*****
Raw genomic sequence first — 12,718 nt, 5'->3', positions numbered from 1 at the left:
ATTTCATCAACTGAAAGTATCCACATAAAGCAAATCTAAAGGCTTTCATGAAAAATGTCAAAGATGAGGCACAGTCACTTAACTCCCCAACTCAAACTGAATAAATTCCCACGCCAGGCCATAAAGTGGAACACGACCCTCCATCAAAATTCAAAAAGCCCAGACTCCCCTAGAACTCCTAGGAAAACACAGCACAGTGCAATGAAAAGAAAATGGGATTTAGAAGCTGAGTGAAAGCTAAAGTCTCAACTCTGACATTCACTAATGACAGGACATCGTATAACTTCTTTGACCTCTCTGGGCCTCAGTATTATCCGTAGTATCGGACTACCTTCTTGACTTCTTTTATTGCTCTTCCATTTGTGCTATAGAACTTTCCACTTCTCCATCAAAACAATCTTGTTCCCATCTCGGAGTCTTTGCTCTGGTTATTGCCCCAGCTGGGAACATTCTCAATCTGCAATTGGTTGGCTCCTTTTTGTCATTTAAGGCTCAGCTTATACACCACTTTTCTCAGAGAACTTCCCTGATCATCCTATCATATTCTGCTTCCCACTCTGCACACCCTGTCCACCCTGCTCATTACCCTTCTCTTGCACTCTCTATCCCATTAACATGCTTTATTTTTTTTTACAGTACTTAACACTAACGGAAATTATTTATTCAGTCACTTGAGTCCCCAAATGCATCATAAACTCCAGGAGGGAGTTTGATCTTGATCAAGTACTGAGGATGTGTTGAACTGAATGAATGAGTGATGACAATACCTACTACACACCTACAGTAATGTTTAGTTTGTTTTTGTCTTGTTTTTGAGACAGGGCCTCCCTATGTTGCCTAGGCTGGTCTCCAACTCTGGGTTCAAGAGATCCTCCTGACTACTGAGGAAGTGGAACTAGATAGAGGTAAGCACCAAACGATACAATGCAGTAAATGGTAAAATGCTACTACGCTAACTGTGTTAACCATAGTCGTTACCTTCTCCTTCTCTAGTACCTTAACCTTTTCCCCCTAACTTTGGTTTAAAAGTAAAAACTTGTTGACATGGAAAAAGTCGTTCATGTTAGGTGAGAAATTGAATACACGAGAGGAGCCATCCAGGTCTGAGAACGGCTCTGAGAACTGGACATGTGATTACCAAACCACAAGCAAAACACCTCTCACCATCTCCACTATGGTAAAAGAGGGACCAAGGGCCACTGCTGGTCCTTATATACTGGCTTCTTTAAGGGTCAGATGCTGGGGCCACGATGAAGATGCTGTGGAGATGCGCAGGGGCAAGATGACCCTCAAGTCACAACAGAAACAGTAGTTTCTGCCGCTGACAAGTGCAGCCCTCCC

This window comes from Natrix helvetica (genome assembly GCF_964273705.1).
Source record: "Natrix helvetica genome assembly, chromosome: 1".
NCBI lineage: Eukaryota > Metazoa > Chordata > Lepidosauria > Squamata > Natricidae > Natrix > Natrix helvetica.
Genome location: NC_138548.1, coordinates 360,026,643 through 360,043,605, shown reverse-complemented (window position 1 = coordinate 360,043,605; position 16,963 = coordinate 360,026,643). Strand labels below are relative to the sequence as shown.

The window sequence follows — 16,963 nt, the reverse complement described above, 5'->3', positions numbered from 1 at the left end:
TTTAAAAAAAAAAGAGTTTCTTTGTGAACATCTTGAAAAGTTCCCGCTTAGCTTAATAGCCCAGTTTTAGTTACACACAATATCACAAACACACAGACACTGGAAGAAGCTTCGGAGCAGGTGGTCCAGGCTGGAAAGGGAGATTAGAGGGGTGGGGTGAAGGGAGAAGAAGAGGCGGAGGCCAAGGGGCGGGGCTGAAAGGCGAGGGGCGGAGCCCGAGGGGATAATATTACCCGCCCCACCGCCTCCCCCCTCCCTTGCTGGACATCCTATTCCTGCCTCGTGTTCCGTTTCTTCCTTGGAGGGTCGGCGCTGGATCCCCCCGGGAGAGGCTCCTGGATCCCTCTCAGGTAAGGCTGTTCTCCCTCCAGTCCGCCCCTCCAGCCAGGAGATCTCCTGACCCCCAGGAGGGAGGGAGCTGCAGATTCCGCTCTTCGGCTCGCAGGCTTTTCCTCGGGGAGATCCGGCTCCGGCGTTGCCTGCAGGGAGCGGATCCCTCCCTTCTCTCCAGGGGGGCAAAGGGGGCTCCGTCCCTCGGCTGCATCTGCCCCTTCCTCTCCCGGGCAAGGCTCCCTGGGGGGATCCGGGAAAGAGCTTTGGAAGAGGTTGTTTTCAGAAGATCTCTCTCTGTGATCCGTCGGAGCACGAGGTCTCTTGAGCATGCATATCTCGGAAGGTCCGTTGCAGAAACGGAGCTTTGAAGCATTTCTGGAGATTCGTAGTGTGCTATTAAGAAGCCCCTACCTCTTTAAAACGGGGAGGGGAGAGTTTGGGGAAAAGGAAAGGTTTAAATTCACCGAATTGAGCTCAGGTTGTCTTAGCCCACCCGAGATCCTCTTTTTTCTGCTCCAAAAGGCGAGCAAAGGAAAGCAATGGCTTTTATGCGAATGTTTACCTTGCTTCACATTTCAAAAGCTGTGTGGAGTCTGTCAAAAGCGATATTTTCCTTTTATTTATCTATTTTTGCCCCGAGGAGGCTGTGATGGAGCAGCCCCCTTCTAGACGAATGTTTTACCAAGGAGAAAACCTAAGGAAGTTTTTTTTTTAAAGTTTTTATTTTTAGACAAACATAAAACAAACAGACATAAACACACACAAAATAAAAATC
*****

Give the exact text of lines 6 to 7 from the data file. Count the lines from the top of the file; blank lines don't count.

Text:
Genome location: NC_138548.1, coordinates 360,026,643 through 360,043,605, shown reverse-complemented (window position 1 = coordinate 360,043,605; position 16,963 = coordinate 360,026,643). Strand labels below are relative to the sequence as shown.

The window sequence follows — 16,963 nt, the reverse complement described above, 5'->3', positions numbered from 1 at the left end: